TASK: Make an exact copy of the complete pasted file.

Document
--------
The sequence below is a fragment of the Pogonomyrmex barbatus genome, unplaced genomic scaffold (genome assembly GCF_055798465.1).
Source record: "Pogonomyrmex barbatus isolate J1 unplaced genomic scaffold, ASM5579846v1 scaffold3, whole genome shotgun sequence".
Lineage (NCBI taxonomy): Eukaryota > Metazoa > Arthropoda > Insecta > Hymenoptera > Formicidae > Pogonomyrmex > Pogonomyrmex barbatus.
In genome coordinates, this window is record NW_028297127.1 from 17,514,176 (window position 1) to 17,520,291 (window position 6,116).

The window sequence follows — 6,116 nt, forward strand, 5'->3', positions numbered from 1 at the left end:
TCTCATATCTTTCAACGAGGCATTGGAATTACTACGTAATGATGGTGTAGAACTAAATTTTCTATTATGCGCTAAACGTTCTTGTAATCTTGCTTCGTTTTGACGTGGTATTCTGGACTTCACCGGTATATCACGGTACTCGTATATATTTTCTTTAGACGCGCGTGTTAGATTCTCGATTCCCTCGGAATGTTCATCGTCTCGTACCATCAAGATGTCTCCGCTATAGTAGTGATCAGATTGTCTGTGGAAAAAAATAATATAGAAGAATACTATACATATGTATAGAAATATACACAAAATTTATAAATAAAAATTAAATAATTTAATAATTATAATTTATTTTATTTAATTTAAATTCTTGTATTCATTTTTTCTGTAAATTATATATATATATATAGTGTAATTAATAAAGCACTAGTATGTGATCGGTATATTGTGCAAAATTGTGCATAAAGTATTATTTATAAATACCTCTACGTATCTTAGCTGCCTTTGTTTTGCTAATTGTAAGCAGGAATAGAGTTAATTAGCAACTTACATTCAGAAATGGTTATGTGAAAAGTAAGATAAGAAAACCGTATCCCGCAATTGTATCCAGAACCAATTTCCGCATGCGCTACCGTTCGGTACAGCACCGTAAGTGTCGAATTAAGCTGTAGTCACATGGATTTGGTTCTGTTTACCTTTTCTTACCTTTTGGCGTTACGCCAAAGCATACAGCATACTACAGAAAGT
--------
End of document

The sequence below is a fragment of the Pogonomyrmex barbatus genome, unplaced genomic scaffold (genome assembly GCF_055798465.1).
Source record: "Pogonomyrmex barbatus isolate J1 unplaced genomic scaffold, ASM5579846v1 scaffold3, whole genome shotgun sequence".
Lineage (NCBI taxonomy): Eukaryota > Metazoa > Arthropoda > Insecta > Hymenoptera > Formicidae > Pogonomyrmex > Pogonomyrmex barbatus.
In genome coordinates, this window is record NW_028297127.1 from 17,514,176 (window position 1) to 17,520,291 (window position 6,116).

The window sequence follows — 6,116 nt, forward strand, 5'->3', positions numbered from 1 at the left end:
TCTCATATCTTTCAACGAGGCATTGGAATTACTACGTAATGATGGTGTAGAACTAAATTTTCTATTATGCGCTAAACGTTCTTGTAATCTTGCTTCGTTTTGACGTGGTATTCTGGACTTCACCGGTATATCACGGTACTCGTATATATTTTCTTTAGACGCGCGTGTTAGATTCTCGATTCCCTCGGAATGTTCATCGTCTCGTACCATCAAGATGTCTCCGCTATAGTAGTGATCAGATTGTCTGTGGAAAAAAATAATATAGAAGAATACTATACATATGTATAGAAATATACACAAAATTTATAAATAAAAATTAAATAATTTAATAATTATAATTTATTTTATTTAATTTAAATTCTTGTATTCATTTTTTCTGTAAATTATATATATATATATAGTGTAATTAATAAAGCACTAGTATGTGATCGGTATATTGTGCAAAATTGTGCATAAAGTATTATTTATAAATACCTCTACGTATCTTAGCTGCCTTTGTTTTGCTAATTGTAAGCAGGAATAGAGTTAATTAGCAACTTACATTCAGAAATGGTTATGTGAAAAGTAAGATAAGAAAACCGTATCCCGCAATTGTATCCAGAACCAATTTCCGCATGCGCTACCGTTCGGTACAGCACCGTAAGTGTCGAATTAAGCTGTAGTCACATGGATTTGGTTCTGTTTACCTTTTCTTACCTTTTGGCGTTACGCCAAAGCATACAGCATACTACAGAAAGT